I sit on a bale while Jim continues to stack. He’s got a delivery to make and he can’t do the polite thing and wait around for me to get with the program. I’m long past regretting my decision to help load his truck. Now I’m focused on how to secure myself a graceful exit. The notion of food and drink glimmers in the dusty recesses of my brain. Not being the morning baking type, all I can offer would be toast slices with jam. But I’m sure even that would be welcome, since Jim had to drive three hours to get here by 7:00a.m. And even a hardened hay hauler would welcome some cold juice to wash that down. Plus some strong sweet coffee to perk him up for the long drive down the canyon.

“Hey Jim,” I shout, waving to catch his attention. He places his bale, turning to me with a patient smile. “How about I stop interfering with your progress and go get some cold breakfast for you from the house? I can make you a sack lunch for the road, too.” Truck stop food varies from awful to poisonous, so anything I care to send with him will be appreciated.
Jim is all kindness and support. “Well, girl,” he says. “I don’t know if I can manage this without you.” We look at each other, while I smear dust and dirt around my cheeks with my dirty glove. Hay residue is ground into a fine pale green stain on the front of my jeans. And because I stupidly wore sneakers instead of high boots that would be covered by my jeans, my socks are full of prickly stems. My feet feel like they’re clad in hedgehogs. My hair is in scraggles, having lost contact with my original neat braid long ago.

I want to give Jim a hug, first for putting up with me and second for going along with my hastily conceived exit strategy. But there’s a jumble of bales between us. Bernard, who can’t hear what we’re saying since he’s in the tractor, is already on his way back with more. And I have a suspicion that Jim and I are not yet quite on hugging terms. Ever the gentleman, Jim extends his hand to help me over the bale mountain to where I can carefully climb down from the truck.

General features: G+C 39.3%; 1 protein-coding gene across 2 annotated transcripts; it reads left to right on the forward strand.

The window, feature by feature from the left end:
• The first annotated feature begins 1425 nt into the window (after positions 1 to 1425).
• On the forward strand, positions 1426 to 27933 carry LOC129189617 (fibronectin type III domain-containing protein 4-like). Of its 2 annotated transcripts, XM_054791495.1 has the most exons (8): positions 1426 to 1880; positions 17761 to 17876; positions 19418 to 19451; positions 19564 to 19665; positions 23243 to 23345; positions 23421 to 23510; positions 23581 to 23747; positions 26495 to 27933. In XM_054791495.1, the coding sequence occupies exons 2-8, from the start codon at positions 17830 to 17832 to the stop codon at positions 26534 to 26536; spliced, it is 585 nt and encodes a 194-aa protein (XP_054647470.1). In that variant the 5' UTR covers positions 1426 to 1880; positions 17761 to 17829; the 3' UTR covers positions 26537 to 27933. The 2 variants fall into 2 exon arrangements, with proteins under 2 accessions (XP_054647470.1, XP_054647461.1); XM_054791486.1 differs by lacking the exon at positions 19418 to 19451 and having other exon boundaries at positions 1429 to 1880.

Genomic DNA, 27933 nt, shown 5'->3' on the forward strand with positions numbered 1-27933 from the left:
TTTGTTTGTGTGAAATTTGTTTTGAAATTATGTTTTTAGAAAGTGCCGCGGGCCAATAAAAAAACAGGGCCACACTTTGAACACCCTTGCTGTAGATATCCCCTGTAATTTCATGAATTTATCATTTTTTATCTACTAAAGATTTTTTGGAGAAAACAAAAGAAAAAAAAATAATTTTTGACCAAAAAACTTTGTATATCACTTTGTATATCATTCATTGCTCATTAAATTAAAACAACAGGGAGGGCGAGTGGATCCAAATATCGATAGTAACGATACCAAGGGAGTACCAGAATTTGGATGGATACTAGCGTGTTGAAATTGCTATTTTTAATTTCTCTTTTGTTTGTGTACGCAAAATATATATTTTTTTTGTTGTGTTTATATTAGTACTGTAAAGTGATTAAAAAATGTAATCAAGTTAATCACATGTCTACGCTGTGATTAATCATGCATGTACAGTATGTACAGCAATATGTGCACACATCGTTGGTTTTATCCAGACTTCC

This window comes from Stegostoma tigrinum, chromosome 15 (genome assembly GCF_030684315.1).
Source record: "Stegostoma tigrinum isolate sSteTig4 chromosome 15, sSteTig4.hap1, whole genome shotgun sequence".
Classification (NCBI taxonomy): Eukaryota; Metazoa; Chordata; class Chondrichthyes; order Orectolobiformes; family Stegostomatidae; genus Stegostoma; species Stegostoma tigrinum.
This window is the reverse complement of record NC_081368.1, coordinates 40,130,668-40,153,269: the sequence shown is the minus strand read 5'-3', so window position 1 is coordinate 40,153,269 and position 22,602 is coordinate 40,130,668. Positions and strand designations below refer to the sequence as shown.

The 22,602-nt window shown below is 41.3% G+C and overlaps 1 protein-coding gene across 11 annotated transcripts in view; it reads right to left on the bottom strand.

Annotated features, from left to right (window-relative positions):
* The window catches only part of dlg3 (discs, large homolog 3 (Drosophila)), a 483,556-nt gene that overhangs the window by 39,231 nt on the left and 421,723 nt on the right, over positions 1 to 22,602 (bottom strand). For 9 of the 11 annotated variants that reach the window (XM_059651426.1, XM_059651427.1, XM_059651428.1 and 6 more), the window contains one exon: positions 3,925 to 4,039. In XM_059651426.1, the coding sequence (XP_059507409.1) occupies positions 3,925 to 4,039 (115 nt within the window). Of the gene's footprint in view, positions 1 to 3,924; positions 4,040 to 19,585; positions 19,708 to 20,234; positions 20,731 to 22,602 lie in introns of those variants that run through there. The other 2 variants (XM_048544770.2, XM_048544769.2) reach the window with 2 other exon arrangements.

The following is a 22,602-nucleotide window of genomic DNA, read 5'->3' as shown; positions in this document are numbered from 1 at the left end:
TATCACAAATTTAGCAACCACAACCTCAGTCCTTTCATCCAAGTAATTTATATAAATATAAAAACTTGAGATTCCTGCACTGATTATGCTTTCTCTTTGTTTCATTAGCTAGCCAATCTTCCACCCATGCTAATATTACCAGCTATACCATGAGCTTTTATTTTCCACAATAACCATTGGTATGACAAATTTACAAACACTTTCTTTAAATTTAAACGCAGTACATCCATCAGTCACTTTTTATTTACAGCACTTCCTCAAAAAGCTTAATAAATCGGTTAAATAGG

It’s official. I’m not a hay stacker. Doubtless I never will be. But I’m happier than I’ve been in a long time. Because I showed that I’m game to try. And I make a mean jam sandwich.

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Hay Lady–Part One

Hay has taken over my life. I dream about it, measure it, price it, evaluate it, spit its tobacco-y dust out of my mouth and pick errant shreds of it out of my hair. I’ve rattled and bounced through our hay meadows on a tractor pulling a rake or a baler, watched hawks eyeing the freshly revealed crop of meadow mice from under those bales, seen the late-day sun turn newly baled fields to gold. I can name the grasses that make up our mountain meadow bales and persuade strangers to pay more for it, because it’s better than anyone else’s.

I’m thrilled to pieces to be able to explain what I know about hay to others. Backyard horse proprietors, who previously only knew that they wanted their hay to be green, now are walking, talking fountains of hay wisdom, thanks to me. It’s gratifying.